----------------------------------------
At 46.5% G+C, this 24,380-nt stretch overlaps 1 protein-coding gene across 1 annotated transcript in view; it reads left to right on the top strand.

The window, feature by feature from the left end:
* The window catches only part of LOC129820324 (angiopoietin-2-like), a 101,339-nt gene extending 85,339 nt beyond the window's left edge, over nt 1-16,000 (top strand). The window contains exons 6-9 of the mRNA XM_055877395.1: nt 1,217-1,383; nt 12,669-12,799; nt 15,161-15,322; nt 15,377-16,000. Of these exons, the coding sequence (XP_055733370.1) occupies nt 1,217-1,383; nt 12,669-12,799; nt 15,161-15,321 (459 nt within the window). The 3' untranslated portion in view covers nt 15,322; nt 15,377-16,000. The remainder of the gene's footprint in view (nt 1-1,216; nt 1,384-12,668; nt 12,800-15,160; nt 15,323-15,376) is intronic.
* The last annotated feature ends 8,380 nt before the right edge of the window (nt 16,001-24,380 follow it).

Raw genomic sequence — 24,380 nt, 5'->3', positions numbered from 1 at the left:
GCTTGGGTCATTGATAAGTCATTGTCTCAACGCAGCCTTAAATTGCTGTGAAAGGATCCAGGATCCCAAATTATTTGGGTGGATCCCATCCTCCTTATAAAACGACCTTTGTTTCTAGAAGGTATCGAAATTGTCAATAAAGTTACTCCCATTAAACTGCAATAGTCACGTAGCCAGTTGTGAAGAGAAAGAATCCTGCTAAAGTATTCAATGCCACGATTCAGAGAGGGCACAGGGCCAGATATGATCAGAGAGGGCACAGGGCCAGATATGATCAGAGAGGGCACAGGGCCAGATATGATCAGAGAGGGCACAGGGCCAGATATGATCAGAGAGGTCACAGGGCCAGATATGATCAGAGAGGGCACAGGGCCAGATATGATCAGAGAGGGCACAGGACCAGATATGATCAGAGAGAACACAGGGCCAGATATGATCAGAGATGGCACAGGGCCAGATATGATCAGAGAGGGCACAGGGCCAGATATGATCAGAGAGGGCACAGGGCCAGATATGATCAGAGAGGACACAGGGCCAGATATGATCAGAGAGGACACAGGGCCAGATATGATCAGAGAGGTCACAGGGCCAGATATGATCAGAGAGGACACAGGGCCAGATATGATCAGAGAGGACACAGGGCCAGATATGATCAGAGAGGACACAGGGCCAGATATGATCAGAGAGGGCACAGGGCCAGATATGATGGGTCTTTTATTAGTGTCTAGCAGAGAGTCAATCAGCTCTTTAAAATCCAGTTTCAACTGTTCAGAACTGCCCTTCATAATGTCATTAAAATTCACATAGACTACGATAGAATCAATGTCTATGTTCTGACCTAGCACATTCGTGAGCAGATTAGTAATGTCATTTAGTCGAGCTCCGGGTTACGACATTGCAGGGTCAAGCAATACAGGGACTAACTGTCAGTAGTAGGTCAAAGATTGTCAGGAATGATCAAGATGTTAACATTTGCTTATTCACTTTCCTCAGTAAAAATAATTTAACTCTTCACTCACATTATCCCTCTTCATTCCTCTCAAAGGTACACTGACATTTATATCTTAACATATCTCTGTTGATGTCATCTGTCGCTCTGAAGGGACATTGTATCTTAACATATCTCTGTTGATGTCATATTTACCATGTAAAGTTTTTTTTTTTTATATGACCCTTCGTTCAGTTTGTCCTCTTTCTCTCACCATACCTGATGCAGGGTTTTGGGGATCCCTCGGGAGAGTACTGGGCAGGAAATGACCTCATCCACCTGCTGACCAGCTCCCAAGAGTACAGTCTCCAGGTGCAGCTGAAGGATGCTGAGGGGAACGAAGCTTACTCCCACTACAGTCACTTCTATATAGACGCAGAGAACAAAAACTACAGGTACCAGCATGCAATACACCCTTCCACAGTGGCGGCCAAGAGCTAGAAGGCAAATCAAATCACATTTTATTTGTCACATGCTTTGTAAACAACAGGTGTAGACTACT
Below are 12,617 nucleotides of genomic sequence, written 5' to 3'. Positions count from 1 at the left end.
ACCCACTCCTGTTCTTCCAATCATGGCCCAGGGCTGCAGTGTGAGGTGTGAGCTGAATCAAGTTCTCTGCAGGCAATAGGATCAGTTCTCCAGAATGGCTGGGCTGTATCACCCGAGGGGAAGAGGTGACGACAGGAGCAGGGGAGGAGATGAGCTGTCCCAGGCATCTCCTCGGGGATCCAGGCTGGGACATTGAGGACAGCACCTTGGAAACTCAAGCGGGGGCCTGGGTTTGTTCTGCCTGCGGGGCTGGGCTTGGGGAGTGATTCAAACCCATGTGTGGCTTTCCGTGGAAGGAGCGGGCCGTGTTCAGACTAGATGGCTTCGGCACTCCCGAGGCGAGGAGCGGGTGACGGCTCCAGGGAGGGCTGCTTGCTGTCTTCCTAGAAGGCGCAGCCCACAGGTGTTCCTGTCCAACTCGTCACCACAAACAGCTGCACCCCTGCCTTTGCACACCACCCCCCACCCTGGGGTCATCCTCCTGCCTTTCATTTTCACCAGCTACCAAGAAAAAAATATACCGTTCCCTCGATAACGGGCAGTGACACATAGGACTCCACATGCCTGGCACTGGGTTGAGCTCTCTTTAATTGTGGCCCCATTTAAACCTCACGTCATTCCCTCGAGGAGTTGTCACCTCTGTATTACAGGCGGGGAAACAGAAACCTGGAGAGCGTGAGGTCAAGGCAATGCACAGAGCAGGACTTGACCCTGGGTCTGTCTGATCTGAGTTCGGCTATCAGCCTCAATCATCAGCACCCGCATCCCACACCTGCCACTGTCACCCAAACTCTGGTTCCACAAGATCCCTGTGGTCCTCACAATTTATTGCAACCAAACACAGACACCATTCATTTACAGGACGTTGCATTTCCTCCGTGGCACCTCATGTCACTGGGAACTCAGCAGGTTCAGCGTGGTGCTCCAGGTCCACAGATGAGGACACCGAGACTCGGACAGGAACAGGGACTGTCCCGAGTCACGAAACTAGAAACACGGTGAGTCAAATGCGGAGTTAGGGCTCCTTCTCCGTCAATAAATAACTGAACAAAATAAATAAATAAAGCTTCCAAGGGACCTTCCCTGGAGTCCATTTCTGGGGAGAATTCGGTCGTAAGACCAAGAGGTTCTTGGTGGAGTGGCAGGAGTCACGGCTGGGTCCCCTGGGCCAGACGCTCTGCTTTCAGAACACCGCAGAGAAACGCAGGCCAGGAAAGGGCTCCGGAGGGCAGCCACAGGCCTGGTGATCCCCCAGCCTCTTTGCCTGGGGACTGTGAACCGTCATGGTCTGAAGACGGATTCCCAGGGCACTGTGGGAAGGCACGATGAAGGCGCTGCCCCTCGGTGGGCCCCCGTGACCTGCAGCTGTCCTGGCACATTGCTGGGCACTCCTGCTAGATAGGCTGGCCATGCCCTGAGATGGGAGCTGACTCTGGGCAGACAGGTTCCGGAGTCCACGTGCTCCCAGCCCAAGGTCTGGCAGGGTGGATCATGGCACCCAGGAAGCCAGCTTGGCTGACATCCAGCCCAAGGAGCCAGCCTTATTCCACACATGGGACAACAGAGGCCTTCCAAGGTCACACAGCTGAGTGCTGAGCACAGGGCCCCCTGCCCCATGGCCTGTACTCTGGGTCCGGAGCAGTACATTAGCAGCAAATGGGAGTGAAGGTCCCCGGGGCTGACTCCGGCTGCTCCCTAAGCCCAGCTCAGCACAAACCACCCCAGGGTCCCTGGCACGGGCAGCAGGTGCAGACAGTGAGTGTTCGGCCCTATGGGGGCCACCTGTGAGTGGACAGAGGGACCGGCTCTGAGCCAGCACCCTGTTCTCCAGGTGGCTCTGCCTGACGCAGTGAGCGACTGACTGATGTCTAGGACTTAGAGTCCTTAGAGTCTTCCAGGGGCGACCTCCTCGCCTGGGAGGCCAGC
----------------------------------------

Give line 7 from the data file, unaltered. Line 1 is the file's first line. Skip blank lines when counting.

Below are 12,617 nucleotides of genomic sequence, written 5' to 3'. Positions count from 1 at the left end.